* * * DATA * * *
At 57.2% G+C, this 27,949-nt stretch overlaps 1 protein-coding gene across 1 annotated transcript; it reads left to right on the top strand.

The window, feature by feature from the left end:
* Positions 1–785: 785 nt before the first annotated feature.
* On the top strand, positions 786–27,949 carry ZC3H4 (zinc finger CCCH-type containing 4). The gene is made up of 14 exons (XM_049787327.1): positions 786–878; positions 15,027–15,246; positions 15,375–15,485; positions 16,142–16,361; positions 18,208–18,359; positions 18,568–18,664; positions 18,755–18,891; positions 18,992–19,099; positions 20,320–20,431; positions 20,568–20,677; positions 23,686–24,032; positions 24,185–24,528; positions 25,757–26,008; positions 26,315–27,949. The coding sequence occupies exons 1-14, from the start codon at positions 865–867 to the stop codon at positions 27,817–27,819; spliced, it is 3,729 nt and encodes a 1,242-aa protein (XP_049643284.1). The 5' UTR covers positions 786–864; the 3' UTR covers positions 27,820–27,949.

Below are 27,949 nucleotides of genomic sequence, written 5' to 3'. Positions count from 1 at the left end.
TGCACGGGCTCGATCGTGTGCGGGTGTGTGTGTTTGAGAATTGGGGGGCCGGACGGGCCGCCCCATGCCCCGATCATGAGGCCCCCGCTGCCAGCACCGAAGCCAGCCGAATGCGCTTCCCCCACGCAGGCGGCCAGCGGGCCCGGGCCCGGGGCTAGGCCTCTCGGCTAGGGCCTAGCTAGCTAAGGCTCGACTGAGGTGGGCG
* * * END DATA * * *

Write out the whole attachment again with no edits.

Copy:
At 57.2% G+C, this 27,949-nt stretch overlaps 1 protein-coding gene across 1 annotated transcript; it reads left to right on the top strand.

The window, feature by feature from the left end:
* Positions 1–785: 785 nt before the first annotated feature.
* On the top strand, positions 786–27,949 carry ZC3H4 (zinc finger CCCH-type containing 4). The gene is made up of 14 exons (XM_049787327.1): positions 786–878; positions 15,027–15,246; positions 15,375–15,485; positions 16,142–16,361; positions 18,208–18,359; positions 18,568–18,664; positions 18,755–18,891; positions 18,992–19,099; positions 20,320–20,431; positions 20,568–20,677; positions 23,686–24,032; positions 24,185–24,528; positions 25,757–26,008; positions 26,315–27,949. The coding sequence occupies exons 1-14, from the start codon at positions 865–867 to the stop codon at positions 27,817–27,819; spliced, it is 3,729 nt and encodes a 1,242-aa protein (XP_049643284.1). The 5' UTR covers positions 786–864; the 3' UTR covers positions 27,820–27,949.

Below are 27,949 nucleotides of genomic sequence, written 5' to 3'. Positions count from 1 at the left end.
TGCACGGGCTCGATCGTGTGCGGGTGTGTGTGTTTGAGAATTGGGGGGCCGGACGGGCCGCCCCATGCCCCGATCATGAGGCCCCCGCTGCCAGCACCGAAGCCAGCCGAATGCGCTTCCCCCACGCAGGCGGCCAGCGGGCCCGGGCCCGGGGCTAGGCCTCTCGGCTAGGGCCTAGCTAGCTAAGGCTCGACTGAGGTGGGCG